Leaving Coimbra, the N110 followed the River Mondego and led us up a lush pine, sycamore, and eucalyptus forested valley, past luxury villas and small prosperous looking villages overlooking sandy riverside beaches. Much to Sheila's chagrin, Kate our GPS took us on one of her “shortcuts” through the steep, narrow streets of small, quaint Rebordosa before finally letting us back onto the main road. Sheila dislikes having to take Brunhilde on these steep, narrow lanes and alleys, but I am quite used to it and am even beginning to enjoy threading our way past parked cars, pulling in our side-view mirrors to manoeuvre between medieval stone walls with inches to spare, and occasionally reversing out of a blind or blocked alley. Back on the N110 we continued towards Penacova where we turned south, stopping for coffee (our own) at a little pull out with cement picnic tables engraved with the names of local towns. Sadly, the poor financial times were again evident. The grass reached the tables, the table tops were covered in leaf and bark litter, moss grew in the engraved names, and the cobbestones of the path were loose and overgrown. We climbed out of the valley, stopping for a view of Kate's village short cut from above. A man with his nanny goat on a leash and her kid following wrestled her off the road to make way for us. We emerged onto the plateau of pine and eucalyptus plantations and of active logging and the town of Arrifana,  Winding our way east across the plateau to Arganil and northeast to Coja. It seemed strange to be traveling through large rolling areas of active forest, similar except for the Eucalyptus, to the pine plantations of the B.C. interior and then suddenly into the white washed stone walls, red tile roofs and narrow streets of a quiet Portuguese village. Still on the plateau, we stumbled upon the lovely village of Coja. straddling the Rio Alva (tributary to the Mondego). The graceful stone arches of a  single lane bridge connected the village . On the east bank, the local church and its spires gleamed white in the sun. On the west, steep narrow lanes and walkways connected a cluster of small, bright orange tiled roofed, white washed homes and immaculate white walled vegetable gardens to the river and bridge below. Quiet conversations drifted into the lane from behind the garden walls and through open windows as I walked. East of Coja, we climbed into the Serra do Açor until the landscape of broom and heather resembled the moors of Scotland. The route followed ridges, providing views down successive valleys and across the plateau. Large, modern, white windmills stood like sentinels or watchtowers, their giant blades turning languidly, gracefully in  the wind. Along the road, jagged outcrops of dark grey slate provided perfect backdrops for rugged heathers, brooms, and grasses, creating exemplary rock gardens that would inspire envy in horticultural hobbyists the world over. Below us scattered white villages with their orange tiled roofs and terraced fields basked in the warmth the sun. Beyond stretched the plateau we had just crossed. And finally, the descent into Piódão, billed in the guide book as "a chance to see rural Portugal at its most pristine."  Deep in the Serra do Açor, isolated with no road access or electricity until 1972, this pedestrian village retains a sense of its agrarian origins but, is in fact, quite atypical of mountain villages in Portugal. Instead of the white washed walls and orange tiled roofs, Piódão was built of grey slate, grey slate terraces, grey slate walls and grey slate roofs, set off with white and blue window and door trim and by a glistening white church, looking as though pattered after a Disney animated feature. From a distance, surrounded by terraced fields, its idyllic rural persona was spoiled only by the scattered whitewashed walls and orange tiled roofs of newer buildings, by the cars parked in the parking lot at the entrance, and on the outskirts by a large luxury hotel with ranks of scooters available for the trip into the village. Our arrival at the village was greeted by a terrace restaurant, cafe, snack and souvenir craft shops. It was Sunday, the congregation was singing hymns in the glistening white church while tourists milled about the souvenir shops or sat at tables drinking beer or wine. However, deep in the village, climbing the steep narrow, slate stairways and pathways between the dark slate walls, roofs, and terraces, we could imagine ourselves in the village before the road, electricity, and tourists arrived. From the  village it became evident that only nearby terraces are maintained, some are seeded to grain, others left in pasture, only a few are cultivated for vegetables. The narrow, roughly surfaced back road north from Piódão (CM1134) gave further evidence of a lost way of life. Away from the village the fields are untended, olive trees unpruned, stone walls collapsing, interconnecting paths and stone stairways overgrown and crumbling, slate roofed and walled homes collapsing. Painfully picturesque, they are the sad, decaying remnants of a lost way of life. We encountered a small traffic jam as tourists jostled for parking places above the picturesque, if theme park like resort of Foz de Égua. We stopped and debated hiking down to the creek with its single arch, stone bridge, modern suspension bridge walkways, and well tended paths, but it was getting late and after reassuring some German tourists that the rough road would indeed get them to Piódão, and after being stung by a bee, we set off for our campsite. En route, the mining town of Malhada Cilhas with many of its buildings collapsing  had clearly seen better times, but the service centre of Vide, its streetside bar doing good custom, was in good repair and seemed prosperous and vital.  Just north of Vide, our route headed west to Ponte das Tres Entradas, a quiet, shaded campsite, next to a still stretch of the Rio Alva. Just upstream from a weir, we could hear the gentle flow of water passing over the stones while upstream the quiet waters of the river reflected the stone arches of the bridge. A before dinner gin and tonic with crisps at the campground bar before returning to the van for dinner seemed just the thing and was only a little disappointing because the Gin wasn’t Tanquerey or the tonic Shweppes and therefore not a “real” G&T. After dinner, we noticed a strange man, his balding head like a monk's shaved pate with a long dark gray fringe, darkly tanned, and in his 60s. He was driving an old, aquamarine, right-hand drive Datsun 1400 pickup and set up a one-person tent the size of an army cot and mounted on legs. Using a long pruning pole, he began to prune the poplars around the campsite, just poplars, nothing else and left the pruned limbs on the ground. The campground owner came out to speak to him, and left bemused. He returned with a camera, took some pictures, and disappeared. The strange monkish man paid no notice and continued his unsolicited task until dark.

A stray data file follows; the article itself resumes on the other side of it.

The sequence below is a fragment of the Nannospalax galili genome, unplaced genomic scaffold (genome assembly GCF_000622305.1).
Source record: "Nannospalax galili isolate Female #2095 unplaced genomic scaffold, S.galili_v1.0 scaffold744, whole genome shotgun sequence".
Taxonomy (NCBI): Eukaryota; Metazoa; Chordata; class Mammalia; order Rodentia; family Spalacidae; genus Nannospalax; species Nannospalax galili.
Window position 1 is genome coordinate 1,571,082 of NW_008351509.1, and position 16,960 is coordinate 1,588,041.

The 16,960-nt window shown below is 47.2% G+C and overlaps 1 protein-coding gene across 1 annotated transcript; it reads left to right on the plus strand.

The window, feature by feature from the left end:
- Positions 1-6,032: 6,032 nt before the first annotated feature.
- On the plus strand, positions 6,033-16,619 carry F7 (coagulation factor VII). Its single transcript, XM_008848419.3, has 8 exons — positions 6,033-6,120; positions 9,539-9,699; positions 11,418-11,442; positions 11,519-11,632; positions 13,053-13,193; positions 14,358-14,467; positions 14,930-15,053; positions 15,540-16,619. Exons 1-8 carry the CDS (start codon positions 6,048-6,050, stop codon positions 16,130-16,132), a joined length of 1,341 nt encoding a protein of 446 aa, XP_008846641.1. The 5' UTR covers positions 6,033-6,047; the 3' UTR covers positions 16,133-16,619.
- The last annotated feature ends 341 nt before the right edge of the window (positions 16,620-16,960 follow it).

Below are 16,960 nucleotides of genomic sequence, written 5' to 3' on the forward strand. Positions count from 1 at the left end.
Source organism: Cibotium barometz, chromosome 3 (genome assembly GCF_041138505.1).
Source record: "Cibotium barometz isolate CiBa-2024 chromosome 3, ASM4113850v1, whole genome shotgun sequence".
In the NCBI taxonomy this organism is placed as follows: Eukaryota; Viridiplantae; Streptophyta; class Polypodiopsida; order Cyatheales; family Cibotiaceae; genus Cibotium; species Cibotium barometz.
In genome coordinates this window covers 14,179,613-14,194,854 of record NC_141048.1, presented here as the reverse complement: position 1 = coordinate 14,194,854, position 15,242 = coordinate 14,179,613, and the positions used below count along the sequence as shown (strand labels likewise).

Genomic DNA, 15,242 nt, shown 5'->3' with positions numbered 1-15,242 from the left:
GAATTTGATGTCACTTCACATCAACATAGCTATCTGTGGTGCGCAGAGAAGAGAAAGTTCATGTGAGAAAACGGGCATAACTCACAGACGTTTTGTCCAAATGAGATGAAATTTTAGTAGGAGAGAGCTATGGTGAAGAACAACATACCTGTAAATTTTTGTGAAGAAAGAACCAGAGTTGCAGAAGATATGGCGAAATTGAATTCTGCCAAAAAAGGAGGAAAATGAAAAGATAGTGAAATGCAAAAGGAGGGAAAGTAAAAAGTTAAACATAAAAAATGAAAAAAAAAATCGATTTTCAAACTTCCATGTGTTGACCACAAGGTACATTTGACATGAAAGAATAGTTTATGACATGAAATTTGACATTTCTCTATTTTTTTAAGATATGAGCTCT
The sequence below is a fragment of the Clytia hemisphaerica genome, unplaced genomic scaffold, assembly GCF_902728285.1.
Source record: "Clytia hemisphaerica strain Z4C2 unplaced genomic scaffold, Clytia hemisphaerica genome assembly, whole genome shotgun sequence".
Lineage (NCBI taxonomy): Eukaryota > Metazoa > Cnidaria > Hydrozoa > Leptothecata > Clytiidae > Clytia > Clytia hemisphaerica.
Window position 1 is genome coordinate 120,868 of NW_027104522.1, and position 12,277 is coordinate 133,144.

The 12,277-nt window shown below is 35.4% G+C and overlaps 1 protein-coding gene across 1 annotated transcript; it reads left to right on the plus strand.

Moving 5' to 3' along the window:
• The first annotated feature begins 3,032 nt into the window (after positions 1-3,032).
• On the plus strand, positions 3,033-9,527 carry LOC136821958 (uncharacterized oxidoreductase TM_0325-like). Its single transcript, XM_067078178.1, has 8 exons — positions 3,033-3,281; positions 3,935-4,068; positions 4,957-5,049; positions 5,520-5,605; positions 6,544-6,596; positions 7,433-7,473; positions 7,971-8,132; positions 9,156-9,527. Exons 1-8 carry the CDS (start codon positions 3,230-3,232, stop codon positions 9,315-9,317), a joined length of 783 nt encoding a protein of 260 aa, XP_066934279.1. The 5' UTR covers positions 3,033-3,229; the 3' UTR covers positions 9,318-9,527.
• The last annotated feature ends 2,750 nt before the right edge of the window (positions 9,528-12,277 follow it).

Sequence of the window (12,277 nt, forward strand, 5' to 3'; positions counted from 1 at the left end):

A Sense of Place:  Travel, Photography, and Photo-art
by David E. Moon
© David E. Moon, 2014  All rights reserved
Slideshow Slideshow Route Map Route Map View of sandy beach and campground on the Mondego from Casal da Misarela Approaching Penacova on the A110. A reluctant nanny had to be dragged from the road but her kid followed. Delightful Coja straddles the Rio Alva. Natural slate rock garden  and view across the plateay while ascending the Serra do Açor. Piódão: slate roofs, slate wallls, slate terraces, slate paths Prosperous Vide